BY PIP FLICKINGER
On Christmas Day 2021, the Asheville Police Department shut down an event in Aston Park. The resulting arrests, which have led to multiple ongoing, high-profile legal cases, have highlighted a troubling dynamic in the APD’s dealings with homeless individuals, advocates, volunteers and the media in recent years. As someone who’s worked locally in homeless services, I want to share my experience of such interactions as seen from the inside.
While doing outreach and running AHOPE Day Center, I saw people’s camps taken from them again and again, with little or no warning. Watching how this disrupts people’s lives, their ability to meet basic needs and their connection to health services has deeply shaped my current belief that providing commonsense support to camps in the form of things like trash service, bathrooms and basic dignity is a better answer than police sweeps. A 2019 report co-sponsored by the U.S. Department of Housing and Urban Development suggests that unless supportive services are also offered, camp evictions may actually decrease shelter utilization and prolong the amount of time that people stay unhoused.
Merely handing out a list of shelters that may not even have beds available to people who are being dislodged from the only homes they have does not remotely meet that standard.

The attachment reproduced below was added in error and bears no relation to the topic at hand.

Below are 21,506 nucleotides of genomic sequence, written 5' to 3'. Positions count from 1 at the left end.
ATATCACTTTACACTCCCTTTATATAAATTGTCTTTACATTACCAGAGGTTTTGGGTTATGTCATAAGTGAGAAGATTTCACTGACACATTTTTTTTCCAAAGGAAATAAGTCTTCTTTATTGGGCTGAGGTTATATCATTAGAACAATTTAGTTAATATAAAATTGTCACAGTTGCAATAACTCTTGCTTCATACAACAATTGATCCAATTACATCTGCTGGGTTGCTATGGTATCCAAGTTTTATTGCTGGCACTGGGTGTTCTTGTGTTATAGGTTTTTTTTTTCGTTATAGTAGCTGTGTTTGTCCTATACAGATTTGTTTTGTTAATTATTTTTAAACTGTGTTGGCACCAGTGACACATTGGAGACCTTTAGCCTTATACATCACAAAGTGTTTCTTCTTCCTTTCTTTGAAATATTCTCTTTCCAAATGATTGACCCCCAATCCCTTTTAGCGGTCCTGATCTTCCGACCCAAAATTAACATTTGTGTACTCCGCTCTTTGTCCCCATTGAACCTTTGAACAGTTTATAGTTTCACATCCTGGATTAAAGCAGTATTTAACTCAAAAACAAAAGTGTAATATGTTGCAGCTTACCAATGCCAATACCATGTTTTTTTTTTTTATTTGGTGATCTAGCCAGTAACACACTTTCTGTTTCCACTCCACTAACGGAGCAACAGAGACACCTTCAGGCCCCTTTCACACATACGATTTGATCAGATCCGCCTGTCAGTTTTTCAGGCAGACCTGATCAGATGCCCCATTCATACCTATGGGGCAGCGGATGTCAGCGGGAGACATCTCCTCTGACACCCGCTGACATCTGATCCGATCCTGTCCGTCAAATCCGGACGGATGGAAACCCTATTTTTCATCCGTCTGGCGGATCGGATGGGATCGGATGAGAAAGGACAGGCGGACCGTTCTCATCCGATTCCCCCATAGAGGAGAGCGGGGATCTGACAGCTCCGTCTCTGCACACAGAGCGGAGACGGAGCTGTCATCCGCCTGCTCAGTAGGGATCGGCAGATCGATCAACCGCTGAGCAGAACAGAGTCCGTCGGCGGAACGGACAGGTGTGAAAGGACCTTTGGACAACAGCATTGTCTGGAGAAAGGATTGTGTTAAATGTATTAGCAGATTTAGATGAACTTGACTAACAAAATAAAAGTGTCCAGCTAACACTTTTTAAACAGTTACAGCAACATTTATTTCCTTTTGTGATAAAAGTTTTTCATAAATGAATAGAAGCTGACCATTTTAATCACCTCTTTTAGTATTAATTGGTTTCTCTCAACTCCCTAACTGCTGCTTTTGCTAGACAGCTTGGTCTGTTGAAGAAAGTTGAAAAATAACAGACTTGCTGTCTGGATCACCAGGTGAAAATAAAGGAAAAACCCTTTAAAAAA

In the early days of COVID-19, almost all homeless services in Asheville shut down. There were virtually no reliable places where people could receive meals. In response to this, volunteers connected with the Asheville Survival Program began serving coffee and food, seven days a week, to fill the gaps.
And as meals and other services were slowly reestablished, ASP shifted to serving food and distributing clothes and camping gear on the weekends, as Saturdays and Sundays have historically been when the fewest options for warmth and food were available. Over the last several years, I have seen ASP volunteers — both people who live on the streets and those who live in houses — build beautiful, meaningful relationships and support one another through times of crisis, anger, sadness and joy.
Throughout this same period, however, I’ve watched tensions rise between the APD and these mutual aid volunteers. In December, I brought some pizzas to a community meal and art party in Aston Park. Subsequently, after weeks of surveillance, four officers came to my work to charge me with “aiding and abetting felony littering.” I later learned that I had also been banned from all city parks and other Parks & Rec facilities for three years. Through conversations, public records requests and comments at public meetings, it has become clear that these extreme reactions to food sharing and camp advocacy are rooted in political differences. There aren’t many local issues that are more contentious than where or whether homeless camps should exist, but I hope we can at least agree that responding to a community picnic by issuing felony charges and barring residents from public spaces is frightening, and not just to those of us who were charged: It is frightening to live in a city that views advocacy as a problem and uses prosecution to “solve” problems.